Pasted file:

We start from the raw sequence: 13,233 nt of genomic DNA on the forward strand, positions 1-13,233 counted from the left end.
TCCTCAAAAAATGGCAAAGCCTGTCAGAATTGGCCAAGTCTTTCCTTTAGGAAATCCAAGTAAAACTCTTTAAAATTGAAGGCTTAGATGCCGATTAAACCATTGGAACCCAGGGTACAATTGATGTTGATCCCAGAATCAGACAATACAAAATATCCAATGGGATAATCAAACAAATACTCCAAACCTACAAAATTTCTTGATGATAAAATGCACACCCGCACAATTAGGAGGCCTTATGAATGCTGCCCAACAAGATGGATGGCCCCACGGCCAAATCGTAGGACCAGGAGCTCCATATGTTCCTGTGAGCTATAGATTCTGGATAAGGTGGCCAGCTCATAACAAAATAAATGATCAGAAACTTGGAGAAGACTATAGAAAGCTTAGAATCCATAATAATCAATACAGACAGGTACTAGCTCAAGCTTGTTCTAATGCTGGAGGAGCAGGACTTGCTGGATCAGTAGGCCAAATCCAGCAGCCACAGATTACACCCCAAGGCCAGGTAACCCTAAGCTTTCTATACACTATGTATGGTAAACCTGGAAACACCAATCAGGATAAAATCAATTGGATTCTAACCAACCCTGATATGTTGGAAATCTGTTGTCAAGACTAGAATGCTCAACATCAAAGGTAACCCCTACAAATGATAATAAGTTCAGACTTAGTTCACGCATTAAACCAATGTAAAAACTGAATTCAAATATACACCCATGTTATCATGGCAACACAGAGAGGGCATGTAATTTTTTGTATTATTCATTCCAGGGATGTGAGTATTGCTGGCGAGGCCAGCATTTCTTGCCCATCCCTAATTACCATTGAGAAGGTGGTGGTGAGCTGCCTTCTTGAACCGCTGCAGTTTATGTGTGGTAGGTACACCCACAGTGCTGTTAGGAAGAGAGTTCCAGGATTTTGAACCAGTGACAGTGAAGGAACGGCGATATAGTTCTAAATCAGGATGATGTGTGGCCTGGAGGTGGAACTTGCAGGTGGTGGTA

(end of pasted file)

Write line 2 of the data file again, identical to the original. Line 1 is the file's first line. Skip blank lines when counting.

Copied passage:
TCCTCAAAAAATGGCAAAGCCTGTCAGAATTGGCCAAGTCTTTCCTTTAGGAAATCCAAGTAAAACTCTTTAAAATTGAAGGCTTAGATGCCGATTAAACCATTGGAACCCAGGGTACAATTGATGTTGATCCCAGAATCAGACAATACAAAATATCCAATGGGATAATCAAACAAATACTCCAAACCTACAAAATTTCTTGATGATAAAATGCACACCCGCACAATTAGGAGGCCTTATGAATGCTGCCCAACAAGATGGATGGCCCCACGGCCAAATCGTAGGACCAGGAGCTCCATATGTTCCTGTGAGCTATAGATTCTGGATAAGGTGGCCAGCTCATAACAAAATAAATGATCAGAAACTTGGAGAAGACTATAGAAAGCTTAGAATCCATAATAATCAATACAGACAGGTACTAGCTCAAGCTTGTTCTAATGCTGGAGGAGCAGGACTTGCTGGATCAGTAGGCCAAATCCAGCAGCCACAGATTACACCCCAAGGCCAGGTAACCCTAAGCTTTCTATACACTATGTATGGTAAACCTGGAAACACCAATCAGGATAAAATCAATTGGATTCTAACCAACCCTGATATGTTGGAAATCTGTTGTCAAGACTAGAATGCTCAACATCAAAGGTAACCCCTACAAATGATAATAAGTTCAGACTTAGTTCACGCATTAAACCAATGTAAAAACTGAATTCAAATATACACCCATGTTATCATGGCAACACAGAGAGGGCATGTAATTTTTTGTATTATTCATTCCAGGGATGTGAGTATTGCTGGCGAGGCCAGCATTTCTTGCCCATCCCTAATTACCATTGAGAAGGTGGTGGTGAGCTGCCTTCTTGAACCGCTGCAGTTTATGTGTGGTAGGTACACCCACAGTGCTGTTAGGAAGAGAGTTCCAGGATTTTGAACCAGTGACAGTGAAGGAACGGCGATATAGTTCTAAATCAGGATGATGTGTGGCCTGGAGGTGGAACTTGCAGGTGGTGGTA